Porte Dauphine (Paris Métro)
Porte Dauphine (French pronunciation: [pɔʁt dofin]) is the western terminus of Line 2 of the Paris Métro. It is situated in the 16th arrondissement. Avenue Foch station, served by the RER C line, is located nearby, as is Paris Dauphine University.
|Paris Métro station|
16th arrondissement of Paris
|Opened||12 December 1900|
The station contains one of the three remaining "dragonfly" roofed Métro entrances by Hector Guimard (1867–1942), the Art Nouveau architect who was originally commissioned by the Compagnie du Métropolitain de Paris (CMP) in 1899 to design the entrances for the Métro stations. It is the only roofed entrance that is original, not reconstructed, and on its original site. It was restored in 1999.:43
Porte Dauphine's train hall also features the last complete set of the Métro's original cream-colored tilework. It dates from 1900, shortly before a decision was taken to adopt the Métro's now-ubiquitous white bevelled tilework.:149
Porte Dauphine station was inaugurated on 13 December 1900. Although Line 2 had then been completed only as far as Charles de Gaulle–Étoile, it now runs from Porte Dauphine, around the northern part of Paris, through Montmartre, around to its eastern terminus at the Place de la Nation. It is named after Porte Dauphine, a gate in the 19th-century Thiers wall of Paris. Its subtititle honours Jean de Lattre de Tassigny.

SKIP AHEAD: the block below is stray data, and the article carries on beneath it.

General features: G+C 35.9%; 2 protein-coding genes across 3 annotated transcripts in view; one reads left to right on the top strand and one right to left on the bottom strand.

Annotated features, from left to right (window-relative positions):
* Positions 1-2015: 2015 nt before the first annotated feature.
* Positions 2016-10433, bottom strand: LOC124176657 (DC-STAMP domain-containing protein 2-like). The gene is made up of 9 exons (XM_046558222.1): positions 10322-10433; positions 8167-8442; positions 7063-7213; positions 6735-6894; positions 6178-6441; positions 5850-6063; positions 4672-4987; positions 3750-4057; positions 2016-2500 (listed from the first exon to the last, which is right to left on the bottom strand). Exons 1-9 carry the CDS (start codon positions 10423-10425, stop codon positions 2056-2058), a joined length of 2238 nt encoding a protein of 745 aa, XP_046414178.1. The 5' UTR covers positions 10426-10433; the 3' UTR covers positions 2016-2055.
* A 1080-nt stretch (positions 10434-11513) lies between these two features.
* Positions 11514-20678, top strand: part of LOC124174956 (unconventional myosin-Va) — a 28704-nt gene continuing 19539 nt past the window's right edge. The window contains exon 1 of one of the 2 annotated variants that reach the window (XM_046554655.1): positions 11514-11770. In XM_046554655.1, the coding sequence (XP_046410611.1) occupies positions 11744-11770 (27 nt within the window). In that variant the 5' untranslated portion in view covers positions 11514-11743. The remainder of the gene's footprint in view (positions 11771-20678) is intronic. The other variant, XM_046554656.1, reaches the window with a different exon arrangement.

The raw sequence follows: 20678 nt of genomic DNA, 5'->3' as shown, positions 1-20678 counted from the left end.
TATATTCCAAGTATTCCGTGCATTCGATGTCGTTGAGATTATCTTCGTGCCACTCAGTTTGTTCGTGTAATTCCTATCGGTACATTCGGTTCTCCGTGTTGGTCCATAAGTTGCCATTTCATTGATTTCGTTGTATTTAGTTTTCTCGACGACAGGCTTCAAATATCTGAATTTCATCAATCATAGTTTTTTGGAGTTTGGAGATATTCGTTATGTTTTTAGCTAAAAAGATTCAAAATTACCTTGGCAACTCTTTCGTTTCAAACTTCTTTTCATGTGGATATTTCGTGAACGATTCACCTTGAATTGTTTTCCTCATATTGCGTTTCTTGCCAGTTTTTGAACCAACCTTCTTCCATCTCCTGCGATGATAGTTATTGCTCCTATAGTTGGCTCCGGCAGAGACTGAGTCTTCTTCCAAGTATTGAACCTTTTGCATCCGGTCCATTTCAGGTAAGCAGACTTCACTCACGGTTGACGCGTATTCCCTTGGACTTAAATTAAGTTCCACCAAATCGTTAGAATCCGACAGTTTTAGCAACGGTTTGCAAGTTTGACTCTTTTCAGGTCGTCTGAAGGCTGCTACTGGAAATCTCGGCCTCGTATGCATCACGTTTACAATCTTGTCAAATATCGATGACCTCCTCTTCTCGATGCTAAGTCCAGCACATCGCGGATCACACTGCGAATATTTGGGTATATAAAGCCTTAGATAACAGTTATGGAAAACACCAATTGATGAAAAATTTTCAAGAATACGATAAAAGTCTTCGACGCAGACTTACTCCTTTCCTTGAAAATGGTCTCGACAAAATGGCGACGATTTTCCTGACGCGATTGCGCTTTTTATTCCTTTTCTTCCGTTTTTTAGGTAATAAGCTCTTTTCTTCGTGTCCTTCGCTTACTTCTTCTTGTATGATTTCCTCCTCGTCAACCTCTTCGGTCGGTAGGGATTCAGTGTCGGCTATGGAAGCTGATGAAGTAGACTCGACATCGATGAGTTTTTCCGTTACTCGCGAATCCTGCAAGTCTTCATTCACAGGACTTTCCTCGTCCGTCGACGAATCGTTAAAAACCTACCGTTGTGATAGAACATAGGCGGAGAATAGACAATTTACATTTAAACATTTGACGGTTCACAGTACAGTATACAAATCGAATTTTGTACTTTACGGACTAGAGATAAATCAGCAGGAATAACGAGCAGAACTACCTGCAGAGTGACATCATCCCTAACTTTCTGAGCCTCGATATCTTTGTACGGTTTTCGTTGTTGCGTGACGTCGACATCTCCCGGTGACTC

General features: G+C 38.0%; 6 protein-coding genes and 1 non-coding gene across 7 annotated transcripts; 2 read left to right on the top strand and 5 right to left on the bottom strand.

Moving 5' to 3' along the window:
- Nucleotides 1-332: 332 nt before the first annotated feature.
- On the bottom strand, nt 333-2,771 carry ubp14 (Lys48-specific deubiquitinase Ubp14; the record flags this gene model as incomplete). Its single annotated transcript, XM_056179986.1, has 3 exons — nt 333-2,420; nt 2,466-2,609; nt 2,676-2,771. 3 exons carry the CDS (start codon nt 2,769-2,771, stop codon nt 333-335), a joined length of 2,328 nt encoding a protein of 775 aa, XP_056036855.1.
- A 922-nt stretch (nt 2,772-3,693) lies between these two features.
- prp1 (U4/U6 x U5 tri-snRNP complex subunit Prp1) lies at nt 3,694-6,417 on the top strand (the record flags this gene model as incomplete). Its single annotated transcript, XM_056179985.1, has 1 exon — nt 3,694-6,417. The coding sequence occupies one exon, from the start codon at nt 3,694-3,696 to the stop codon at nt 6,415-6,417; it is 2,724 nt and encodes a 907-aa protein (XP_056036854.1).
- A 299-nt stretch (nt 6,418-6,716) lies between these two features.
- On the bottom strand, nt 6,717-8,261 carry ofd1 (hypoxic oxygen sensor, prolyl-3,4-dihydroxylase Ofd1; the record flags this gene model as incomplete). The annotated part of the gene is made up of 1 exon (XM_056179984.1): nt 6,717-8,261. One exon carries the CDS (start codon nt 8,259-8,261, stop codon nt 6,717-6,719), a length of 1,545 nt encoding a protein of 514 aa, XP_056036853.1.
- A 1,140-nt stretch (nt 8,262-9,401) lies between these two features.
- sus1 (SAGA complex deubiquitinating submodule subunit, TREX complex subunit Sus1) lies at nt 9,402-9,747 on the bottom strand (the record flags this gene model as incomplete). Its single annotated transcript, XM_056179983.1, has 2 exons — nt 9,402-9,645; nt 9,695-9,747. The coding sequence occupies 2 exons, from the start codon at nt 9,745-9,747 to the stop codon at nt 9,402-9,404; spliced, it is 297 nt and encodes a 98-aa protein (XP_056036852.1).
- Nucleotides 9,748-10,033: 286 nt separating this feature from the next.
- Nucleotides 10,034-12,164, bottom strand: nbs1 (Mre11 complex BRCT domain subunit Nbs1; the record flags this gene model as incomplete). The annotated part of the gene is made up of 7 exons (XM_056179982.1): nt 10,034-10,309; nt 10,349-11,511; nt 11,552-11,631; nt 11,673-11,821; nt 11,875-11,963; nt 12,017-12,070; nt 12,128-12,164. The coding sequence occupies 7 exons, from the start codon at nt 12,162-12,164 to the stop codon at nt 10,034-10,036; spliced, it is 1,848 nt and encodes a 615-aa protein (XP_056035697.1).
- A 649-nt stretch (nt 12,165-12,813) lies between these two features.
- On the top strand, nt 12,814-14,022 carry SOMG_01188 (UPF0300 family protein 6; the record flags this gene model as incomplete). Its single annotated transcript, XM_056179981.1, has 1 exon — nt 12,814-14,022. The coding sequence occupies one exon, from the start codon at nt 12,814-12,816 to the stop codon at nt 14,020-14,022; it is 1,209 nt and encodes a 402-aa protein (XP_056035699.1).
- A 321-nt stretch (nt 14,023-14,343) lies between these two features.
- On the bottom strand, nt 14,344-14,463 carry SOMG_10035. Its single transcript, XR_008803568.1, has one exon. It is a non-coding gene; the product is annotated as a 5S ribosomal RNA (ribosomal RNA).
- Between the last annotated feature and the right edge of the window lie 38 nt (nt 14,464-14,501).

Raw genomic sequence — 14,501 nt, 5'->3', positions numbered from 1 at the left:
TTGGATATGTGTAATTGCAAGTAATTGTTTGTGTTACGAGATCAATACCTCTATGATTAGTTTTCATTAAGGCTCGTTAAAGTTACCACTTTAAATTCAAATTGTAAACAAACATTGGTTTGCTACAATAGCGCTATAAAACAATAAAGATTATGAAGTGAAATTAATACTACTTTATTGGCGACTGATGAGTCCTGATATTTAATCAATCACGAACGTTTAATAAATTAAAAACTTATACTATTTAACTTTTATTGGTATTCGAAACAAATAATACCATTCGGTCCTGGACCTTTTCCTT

|B1||Mezzanine for platform connection|
|Westbound (drop-off) platform||Side platform, doors will open on the right|
|Platform 1||← termination platform|
|Platform 3||siding, no regular service|
|Eastbound platform||Platform 4||toward Nation (Victor Hugo) →|
|Island platform, doors will open on the left for platform 2, right for platform 4|
|Platform 2||toward Nation (Victor Hugo) →|
- Note: The station is on a loop, so the westbound/drop-off and eastbound platforms are slightly offset.
MF 2000 rolling stock arriving at Porte Dauphine
|Wikimedia Commons has media related to Porte Dauphine (Paris Metro).|
- Canac, Sybil (2014). Paris Métro: Histoire et design. Éditions Massin.
- Lamming, Clive (2001). Métro Insolite (2011 ed.).
- Gérard, Roland (2003). Stations de métro. D’Abbesses à Wagram. Éditions Bonneton.